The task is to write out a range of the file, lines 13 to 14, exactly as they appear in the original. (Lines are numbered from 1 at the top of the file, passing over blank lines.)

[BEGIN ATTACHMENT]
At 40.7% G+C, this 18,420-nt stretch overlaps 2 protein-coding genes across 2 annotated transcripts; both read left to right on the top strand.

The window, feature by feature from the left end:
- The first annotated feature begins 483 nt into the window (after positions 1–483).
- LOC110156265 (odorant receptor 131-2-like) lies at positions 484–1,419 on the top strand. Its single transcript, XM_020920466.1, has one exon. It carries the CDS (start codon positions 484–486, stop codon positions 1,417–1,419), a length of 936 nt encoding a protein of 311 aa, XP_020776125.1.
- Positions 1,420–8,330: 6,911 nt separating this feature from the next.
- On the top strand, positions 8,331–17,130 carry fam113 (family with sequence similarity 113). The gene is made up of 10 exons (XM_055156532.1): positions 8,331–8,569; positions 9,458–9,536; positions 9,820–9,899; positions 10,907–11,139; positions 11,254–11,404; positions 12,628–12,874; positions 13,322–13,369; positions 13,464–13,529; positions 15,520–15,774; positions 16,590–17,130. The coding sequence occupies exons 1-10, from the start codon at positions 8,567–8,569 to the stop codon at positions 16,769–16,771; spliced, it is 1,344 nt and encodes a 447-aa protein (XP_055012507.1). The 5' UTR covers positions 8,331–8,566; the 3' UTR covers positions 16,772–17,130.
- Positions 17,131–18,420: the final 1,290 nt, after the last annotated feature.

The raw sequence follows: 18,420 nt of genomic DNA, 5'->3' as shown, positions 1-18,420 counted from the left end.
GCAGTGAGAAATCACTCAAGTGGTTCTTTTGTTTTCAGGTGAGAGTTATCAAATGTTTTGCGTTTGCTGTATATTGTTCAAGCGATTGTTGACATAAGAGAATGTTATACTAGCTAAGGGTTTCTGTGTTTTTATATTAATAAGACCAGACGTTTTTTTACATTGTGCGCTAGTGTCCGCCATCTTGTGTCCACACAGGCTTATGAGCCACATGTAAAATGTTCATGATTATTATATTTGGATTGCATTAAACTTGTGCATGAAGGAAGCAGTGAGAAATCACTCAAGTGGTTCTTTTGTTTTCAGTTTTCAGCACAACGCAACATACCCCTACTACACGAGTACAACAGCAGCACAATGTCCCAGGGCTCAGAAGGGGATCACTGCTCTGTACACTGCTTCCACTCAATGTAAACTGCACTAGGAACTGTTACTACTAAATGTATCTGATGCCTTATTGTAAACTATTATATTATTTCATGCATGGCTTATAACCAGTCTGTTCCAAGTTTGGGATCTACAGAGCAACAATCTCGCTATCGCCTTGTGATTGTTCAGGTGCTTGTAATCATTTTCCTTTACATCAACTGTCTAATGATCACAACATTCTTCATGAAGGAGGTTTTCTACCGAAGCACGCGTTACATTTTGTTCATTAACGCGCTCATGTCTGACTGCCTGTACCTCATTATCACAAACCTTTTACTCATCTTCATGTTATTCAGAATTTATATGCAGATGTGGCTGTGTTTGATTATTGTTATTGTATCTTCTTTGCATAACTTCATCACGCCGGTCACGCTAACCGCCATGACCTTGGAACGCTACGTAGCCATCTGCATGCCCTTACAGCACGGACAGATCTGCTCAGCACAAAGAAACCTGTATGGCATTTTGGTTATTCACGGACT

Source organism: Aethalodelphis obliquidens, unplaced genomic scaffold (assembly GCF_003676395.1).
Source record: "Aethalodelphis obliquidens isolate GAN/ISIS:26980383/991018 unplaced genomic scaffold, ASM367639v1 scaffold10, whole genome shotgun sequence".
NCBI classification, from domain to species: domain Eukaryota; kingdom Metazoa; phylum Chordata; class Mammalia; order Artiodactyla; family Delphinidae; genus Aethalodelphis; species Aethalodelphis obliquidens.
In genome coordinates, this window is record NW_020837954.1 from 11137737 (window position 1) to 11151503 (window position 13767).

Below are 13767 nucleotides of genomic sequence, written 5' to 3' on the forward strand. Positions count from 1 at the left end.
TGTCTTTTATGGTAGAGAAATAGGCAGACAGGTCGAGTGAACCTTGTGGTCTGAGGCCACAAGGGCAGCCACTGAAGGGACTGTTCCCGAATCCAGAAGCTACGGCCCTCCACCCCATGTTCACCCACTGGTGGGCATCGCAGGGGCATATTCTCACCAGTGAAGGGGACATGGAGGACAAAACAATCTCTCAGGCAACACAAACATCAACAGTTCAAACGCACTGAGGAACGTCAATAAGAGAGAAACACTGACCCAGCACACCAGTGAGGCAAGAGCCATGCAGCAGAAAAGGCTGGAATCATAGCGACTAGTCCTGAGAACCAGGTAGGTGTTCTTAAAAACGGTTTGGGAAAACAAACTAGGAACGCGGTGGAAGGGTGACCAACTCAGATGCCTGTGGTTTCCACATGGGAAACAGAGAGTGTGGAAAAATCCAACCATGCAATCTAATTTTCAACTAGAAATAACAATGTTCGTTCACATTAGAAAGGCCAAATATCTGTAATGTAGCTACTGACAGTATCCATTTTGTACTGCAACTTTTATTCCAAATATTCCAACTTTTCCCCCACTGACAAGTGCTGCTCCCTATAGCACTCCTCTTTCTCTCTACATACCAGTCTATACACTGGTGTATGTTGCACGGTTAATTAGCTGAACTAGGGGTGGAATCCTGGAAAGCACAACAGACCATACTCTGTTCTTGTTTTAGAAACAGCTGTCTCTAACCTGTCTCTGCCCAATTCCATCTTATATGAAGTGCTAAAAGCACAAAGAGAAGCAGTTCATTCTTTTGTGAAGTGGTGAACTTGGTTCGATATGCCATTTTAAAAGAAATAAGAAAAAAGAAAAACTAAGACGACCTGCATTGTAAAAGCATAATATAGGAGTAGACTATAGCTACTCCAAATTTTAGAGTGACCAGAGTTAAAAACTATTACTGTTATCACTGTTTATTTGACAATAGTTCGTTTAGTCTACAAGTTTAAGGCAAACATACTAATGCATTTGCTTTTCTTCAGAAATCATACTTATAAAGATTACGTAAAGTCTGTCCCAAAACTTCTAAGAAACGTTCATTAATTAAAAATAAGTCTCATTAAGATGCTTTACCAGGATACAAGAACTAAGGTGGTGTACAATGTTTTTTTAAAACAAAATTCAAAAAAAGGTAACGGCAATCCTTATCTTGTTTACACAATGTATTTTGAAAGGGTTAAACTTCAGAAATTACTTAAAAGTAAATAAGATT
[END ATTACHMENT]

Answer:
In genome coordinates, this window is record NW_020837954.1 from 11137737 (window position 1) to 11151503 (window position 13767).

Below are 13767 nucleotides of genomic sequence, written 5' to 3' on the forward strand. Positions count from 1 at the left end.